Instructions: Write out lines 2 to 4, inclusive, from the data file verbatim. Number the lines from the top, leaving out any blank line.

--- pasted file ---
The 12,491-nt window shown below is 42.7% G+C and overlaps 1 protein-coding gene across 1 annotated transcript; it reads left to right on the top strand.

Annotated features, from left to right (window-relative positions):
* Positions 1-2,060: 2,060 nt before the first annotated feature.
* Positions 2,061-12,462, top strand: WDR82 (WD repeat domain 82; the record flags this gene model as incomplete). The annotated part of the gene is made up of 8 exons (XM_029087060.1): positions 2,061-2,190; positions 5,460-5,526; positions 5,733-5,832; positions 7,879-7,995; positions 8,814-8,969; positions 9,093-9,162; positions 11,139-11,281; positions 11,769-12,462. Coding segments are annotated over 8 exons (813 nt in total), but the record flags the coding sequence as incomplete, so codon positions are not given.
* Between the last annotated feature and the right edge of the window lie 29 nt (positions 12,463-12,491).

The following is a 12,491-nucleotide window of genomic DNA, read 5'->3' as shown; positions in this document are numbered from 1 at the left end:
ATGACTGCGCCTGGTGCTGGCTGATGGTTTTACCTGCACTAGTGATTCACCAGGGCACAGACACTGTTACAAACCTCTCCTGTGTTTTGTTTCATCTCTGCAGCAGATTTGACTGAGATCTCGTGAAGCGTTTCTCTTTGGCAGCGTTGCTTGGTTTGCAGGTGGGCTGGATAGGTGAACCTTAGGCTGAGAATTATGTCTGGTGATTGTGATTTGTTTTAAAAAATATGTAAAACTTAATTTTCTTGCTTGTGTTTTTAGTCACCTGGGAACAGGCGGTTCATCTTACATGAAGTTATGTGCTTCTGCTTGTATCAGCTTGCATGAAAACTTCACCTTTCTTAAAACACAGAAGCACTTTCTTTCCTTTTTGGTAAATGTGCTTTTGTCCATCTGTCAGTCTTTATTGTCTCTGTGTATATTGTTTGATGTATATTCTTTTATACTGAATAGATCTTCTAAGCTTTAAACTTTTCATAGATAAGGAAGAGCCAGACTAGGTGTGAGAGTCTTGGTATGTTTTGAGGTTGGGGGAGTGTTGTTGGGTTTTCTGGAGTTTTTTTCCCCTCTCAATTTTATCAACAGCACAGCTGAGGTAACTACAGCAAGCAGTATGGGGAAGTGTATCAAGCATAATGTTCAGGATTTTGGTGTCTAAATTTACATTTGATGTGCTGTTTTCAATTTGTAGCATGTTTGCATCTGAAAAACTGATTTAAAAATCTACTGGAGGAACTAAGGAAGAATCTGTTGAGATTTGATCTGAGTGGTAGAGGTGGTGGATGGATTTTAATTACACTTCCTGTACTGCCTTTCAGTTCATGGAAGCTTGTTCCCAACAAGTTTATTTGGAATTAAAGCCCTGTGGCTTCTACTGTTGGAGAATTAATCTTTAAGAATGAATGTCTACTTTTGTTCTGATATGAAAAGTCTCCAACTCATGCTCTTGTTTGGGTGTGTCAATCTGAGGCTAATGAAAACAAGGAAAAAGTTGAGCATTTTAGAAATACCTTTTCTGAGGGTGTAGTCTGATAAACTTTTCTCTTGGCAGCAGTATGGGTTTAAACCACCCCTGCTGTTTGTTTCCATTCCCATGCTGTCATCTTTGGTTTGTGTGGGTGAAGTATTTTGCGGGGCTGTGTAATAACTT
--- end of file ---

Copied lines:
Annotated features, from left to right (window-relative positions):
* Positions 1-2,060: 2,060 nt before the first annotated feature.
* Positions 2,061-12,462, top strand: WDR82 (WD repeat domain 82; the record flags this gene model as incomplete). The annotated part of the gene is made up of 8 exons (XM_029087060.1): positions 2,061-2,190; positions 5,460-5,526; positions 5,733-5,832; positions 7,879-7,995; positions 8,814-8,969; positions 9,093-9,162; positions 11,139-11,281; positions 11,769-12,462. Coding segments are annotated over 8 exons (813 nt in total), but the record flags the coding sequence as incomplete, so codon positions are not given.